The construction of a pipeline in mountainous terrain often exposes great challenges compared to that on flat land. To accommodate the terrain and resultantly complex route, the pipeline design must incorporate a large quantity of cold bends and elbow fittings. A recently constructed project provides a prime example of a pipeline crossing such terrain. The challenging construction conditions and the bends and elbows make the assessment of stress impacting long-term pipeline integrity critical, yet difficult. This paper focuses on three specific aspects of long-term integrity for construction in mountain areas using advanced finite element analysis (FEA).

The first scenario is tie-in welding. Tie-in welding connects separate pipeline segments constructed independently. In general practice, considerable lengths of pipe are left unburied to reduce the potential resultant stress due to the misalignment between the pipes at the tie-in weld location. However, in mountainous terrain the length of unburied pipe may be constrained by field conditions of the tie-in location. The implications are amplified at a tie-in adjacent to bends or elbows.

The second scenario is hydrostatic testing. The gravitational weight of water generates additional internal pressure in the pipeline segments at low elevations. In areas of significant elevation change, hydrostatic test section design defines the segments based on the maximum allowable hoop stress level calculated for straight pipe. However the bends and elbows often encounter increased combined stresses at such locations that may not be adequately considered.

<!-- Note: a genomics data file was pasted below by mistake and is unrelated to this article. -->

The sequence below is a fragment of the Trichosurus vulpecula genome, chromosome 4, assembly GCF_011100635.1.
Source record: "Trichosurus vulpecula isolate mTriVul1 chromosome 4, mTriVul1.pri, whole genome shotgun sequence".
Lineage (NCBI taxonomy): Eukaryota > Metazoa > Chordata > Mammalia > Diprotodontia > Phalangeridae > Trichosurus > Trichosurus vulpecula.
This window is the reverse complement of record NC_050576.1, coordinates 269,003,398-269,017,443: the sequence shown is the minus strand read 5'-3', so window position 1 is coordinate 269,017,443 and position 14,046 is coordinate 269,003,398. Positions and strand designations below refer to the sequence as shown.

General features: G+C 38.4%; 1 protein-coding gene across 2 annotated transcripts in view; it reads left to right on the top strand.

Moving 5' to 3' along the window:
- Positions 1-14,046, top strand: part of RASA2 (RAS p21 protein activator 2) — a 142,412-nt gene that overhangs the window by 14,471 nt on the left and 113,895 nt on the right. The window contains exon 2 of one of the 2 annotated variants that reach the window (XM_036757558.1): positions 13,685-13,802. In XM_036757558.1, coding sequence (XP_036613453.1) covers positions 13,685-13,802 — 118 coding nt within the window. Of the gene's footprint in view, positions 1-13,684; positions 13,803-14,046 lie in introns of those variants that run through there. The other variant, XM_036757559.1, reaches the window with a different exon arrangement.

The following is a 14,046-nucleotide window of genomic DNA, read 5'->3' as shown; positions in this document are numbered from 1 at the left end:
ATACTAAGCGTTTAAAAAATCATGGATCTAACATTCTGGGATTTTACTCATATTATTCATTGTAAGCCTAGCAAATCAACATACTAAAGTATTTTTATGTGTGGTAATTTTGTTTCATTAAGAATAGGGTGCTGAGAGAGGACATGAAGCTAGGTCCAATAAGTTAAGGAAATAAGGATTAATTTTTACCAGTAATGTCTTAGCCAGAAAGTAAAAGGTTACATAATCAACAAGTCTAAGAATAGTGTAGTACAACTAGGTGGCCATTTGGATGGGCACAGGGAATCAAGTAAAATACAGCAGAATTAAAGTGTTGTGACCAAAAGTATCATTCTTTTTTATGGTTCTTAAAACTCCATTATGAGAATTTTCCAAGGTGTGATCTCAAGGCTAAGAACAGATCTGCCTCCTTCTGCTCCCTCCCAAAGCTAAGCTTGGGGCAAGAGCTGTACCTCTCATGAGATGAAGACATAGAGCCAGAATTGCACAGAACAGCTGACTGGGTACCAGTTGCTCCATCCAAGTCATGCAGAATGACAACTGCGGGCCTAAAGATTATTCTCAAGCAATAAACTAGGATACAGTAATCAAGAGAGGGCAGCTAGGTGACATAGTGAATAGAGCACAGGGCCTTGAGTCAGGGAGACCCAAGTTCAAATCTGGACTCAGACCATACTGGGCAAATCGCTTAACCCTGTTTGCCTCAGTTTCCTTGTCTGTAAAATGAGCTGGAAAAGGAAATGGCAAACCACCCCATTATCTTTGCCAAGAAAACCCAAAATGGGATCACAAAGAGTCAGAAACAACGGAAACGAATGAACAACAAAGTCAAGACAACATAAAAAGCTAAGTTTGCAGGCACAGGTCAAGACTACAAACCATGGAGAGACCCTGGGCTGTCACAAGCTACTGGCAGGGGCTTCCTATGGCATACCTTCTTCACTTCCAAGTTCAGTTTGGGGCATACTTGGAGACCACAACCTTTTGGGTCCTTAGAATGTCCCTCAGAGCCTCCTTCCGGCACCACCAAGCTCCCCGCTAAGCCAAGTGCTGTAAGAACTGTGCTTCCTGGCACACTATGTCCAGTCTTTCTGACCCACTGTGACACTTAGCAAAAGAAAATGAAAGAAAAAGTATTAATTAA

The last scenario is ratcheting. Exacerbated by complex routing and profile, pipelines constructed in mountainous areas are at risk to develop significant uplift in the soil at bend locations during hydrostatic testing and initial operating cycles. If such uplift displacement accumulates during subsequent operating cycles, a phenomenon known as ratcheting, the pipe may eventually fail by upheaval buckling.

This paper evaluates the above scenarios of a NPS 30 section of pipeline consisting of several segments with wall thicknesses varying from 12.0 mm through 19.6 mm, and contains frequent bends and elbows. The pipeline route is mountainous with slopes exceeding 70 degrees, and includes a tunnel immediately adjacent to water crossings and steep slopes. Tie-in welds are made in tight confines at either end. Analysis based on this project profile provides detailed information and insight into the design and construction of pipelines in mountainous terrain.

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